WASHINGTON — President Donald Trump and Congress are careening toward a partial shutdown of the federal government.
Although lawmakers are expressing hope that they can at least approve another temporary spending bill to avert closure Friday night, fears are growing that the government may partly close for the first time since a two-week shutdown in 2013.
If this round is like the one five years ago, that means Ohio's National Park Service areas would be closed. In 2013, for example, parking lots in Cuyahoga Valley National Park were blocked.
If the shutdown lasts more than a couple days, applications for passports and visas are likely to be halted.
However, the mail still is delivered, post offices remain open, the Army, Navy and Air Force operate as usual, Americans receive their Social Security checks, Medicare and Medicaid continue to function.
John Charlton, a spokesman for the Ohio Office of Budget and Management, said his agency is "monitoring the uncertain budget situation in Washington and working with state agencies to assess potential impacts that could arise in the absence of a federal budget or continuing resolution."
In the past, civilian workers were furloughed, although they were paid when the government re-opened. In 2013, 50 workers at the Defense Supply Center in Columbus were furloughed.
Daniel R. Birdsong, a University of Dayton political science lecturer, predicted that a shutdown is "unlikely because of the political question of who gets blamed for this."
"It certainly seems to be more combative and there doesn’t seem to be a lot of relationship building between the Congress and the White House on big ticket items like immigration and tax reform," he said.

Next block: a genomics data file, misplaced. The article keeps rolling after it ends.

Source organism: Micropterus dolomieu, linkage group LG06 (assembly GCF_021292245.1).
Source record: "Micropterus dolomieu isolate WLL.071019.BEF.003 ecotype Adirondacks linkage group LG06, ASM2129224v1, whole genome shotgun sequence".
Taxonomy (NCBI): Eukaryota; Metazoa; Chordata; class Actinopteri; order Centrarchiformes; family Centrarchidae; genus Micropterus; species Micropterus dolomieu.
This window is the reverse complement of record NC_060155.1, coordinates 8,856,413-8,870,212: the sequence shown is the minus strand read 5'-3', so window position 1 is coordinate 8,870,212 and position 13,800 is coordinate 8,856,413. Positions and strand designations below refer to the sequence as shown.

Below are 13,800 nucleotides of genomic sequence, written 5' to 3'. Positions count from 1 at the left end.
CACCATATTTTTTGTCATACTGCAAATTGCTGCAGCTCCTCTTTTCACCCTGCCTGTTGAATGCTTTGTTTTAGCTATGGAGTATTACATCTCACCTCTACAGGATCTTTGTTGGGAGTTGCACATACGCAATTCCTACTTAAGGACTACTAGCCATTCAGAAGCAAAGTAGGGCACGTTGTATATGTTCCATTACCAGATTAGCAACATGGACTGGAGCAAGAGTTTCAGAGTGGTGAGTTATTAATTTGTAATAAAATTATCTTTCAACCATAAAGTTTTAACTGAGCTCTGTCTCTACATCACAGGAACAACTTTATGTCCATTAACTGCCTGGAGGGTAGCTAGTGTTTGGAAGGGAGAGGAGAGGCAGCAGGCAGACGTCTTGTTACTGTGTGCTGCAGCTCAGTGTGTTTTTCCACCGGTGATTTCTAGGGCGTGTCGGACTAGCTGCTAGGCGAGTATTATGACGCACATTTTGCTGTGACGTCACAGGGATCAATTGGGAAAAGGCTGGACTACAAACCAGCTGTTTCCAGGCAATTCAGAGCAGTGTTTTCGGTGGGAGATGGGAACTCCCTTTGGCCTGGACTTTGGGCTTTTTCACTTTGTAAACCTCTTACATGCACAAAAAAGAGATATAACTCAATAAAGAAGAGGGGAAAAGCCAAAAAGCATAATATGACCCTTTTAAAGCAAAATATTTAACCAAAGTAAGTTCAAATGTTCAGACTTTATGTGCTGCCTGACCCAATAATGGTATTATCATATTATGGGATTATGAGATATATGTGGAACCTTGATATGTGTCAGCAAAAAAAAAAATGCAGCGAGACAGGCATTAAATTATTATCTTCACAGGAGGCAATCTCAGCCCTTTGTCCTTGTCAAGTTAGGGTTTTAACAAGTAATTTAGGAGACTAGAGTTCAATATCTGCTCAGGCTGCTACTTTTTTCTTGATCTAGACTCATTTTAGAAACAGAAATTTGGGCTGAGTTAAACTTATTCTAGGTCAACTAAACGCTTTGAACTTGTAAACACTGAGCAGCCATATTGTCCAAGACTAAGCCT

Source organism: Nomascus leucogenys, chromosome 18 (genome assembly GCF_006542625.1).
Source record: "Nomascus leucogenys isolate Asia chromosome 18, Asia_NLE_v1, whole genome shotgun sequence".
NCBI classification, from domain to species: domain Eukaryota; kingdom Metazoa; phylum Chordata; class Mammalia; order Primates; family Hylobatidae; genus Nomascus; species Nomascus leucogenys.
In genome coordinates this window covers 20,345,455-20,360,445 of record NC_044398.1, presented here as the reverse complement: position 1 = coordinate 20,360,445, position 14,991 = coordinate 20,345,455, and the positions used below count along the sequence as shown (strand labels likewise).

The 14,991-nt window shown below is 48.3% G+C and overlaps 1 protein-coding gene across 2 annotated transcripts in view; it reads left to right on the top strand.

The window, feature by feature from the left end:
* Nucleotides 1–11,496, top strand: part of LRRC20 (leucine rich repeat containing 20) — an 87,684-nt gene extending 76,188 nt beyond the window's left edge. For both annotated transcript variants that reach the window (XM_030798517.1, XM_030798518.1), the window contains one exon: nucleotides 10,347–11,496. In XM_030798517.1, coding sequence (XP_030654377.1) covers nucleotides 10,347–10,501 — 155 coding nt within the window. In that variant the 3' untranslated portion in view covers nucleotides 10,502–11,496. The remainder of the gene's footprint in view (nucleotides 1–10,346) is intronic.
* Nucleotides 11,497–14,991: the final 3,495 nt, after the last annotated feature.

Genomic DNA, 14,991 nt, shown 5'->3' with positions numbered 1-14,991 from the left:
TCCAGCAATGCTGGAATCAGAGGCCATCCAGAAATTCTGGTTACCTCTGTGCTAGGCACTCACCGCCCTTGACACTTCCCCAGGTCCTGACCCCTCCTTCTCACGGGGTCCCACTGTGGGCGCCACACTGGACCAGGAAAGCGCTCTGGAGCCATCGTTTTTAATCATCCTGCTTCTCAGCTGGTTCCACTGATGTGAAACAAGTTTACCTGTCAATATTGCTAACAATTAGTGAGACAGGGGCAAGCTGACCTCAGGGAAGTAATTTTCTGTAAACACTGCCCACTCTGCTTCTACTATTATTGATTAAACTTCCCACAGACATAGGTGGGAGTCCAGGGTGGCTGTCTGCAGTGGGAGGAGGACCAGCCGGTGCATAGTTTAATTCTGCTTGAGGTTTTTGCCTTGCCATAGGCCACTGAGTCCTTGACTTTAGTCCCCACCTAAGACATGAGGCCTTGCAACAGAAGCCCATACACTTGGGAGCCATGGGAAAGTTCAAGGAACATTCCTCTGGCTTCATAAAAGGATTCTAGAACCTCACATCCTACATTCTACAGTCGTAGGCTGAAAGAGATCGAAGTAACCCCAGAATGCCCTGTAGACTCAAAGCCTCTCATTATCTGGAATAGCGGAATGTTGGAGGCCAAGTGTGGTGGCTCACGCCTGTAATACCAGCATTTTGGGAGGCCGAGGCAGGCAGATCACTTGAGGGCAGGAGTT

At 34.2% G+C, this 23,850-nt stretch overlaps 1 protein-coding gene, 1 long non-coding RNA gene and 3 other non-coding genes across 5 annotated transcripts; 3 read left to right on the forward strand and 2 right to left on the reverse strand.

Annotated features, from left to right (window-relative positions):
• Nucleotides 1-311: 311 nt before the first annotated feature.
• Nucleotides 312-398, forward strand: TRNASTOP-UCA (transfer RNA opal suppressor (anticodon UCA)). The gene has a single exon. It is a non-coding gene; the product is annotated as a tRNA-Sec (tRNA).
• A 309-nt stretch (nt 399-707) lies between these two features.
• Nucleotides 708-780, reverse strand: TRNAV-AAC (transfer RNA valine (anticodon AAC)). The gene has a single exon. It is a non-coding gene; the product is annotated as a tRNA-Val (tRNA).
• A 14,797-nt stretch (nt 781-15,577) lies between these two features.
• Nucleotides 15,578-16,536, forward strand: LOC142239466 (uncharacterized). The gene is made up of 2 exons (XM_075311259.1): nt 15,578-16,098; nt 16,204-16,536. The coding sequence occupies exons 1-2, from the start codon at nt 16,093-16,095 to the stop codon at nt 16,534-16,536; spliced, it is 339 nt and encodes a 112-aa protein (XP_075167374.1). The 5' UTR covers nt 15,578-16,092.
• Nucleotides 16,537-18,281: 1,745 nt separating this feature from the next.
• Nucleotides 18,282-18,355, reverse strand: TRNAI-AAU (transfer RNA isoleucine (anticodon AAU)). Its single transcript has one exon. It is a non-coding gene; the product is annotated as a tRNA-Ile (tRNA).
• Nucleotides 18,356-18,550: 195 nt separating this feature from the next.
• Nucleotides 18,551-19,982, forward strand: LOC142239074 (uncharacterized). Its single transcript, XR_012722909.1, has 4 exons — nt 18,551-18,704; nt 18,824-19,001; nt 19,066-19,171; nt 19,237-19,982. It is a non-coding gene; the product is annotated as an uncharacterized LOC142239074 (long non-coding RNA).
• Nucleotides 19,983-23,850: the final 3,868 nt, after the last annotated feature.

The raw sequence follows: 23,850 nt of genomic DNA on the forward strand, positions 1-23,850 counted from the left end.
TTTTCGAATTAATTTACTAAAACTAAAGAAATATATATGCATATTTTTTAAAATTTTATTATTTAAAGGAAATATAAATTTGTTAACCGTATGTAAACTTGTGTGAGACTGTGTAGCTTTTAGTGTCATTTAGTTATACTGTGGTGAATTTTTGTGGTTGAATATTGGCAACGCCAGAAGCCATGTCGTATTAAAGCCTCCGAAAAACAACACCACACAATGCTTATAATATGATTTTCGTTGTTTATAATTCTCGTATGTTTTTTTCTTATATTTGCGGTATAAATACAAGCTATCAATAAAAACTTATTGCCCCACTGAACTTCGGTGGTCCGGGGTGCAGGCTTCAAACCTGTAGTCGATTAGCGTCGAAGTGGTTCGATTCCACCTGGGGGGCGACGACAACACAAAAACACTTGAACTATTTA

The two parties are squabbling in Washington over whether to increase defense spending, find money to build a wall or increase security along the Mexican border as demanded by Trump, and an insistence by Democrats that any spending measure provide legal guarantees for the children of undocumented immigrants, a program known as the Deferred Action for Child Arrivals, or DACA.
While there appears little appetite in the Senate to shut down the government, the House is deeply divided.
A number of Republicans such as Sen. Rob Portman of Ohio are demanding more than the $549 billion for defense that is permitted by the law in the 2018 federal spending year. In return, Democrats want to spend more on domestic programs than the $516 billion allowed in 2018.
In a conference call with Ohio reporters on Tuesday, Portman said that during a private meeting last week with Senate Republicans, Secretary of Defense Jim Mattis "painted a pretty dismal picture about our preparedness."
Portman said "we do have a situation right now with more and more responsibilities overseas" and "we have to have additional defense spending."
Because Republicans control the Senate, House and White House, a shutdown could imperil the party in this year’s congressional elections.
In a sign that both parties are prepared to blame the other, Blaine Kelly, a spokesman for the Ohio Republican Party, took direct aim at Sen. Sherrod Brown, D-Ohio, saying "Brown would be wise not to hold military funding hostage, but instead support a common sense compromise to keep the government open."
Kelly added, "It is our hope Brown will put partisan politics aside and support a deal that funds the government and protects Americans."
Brown, who is seeking re-election to a third term in November, said "there is no reason for a government shutdown. Congress needs to come together and do its job."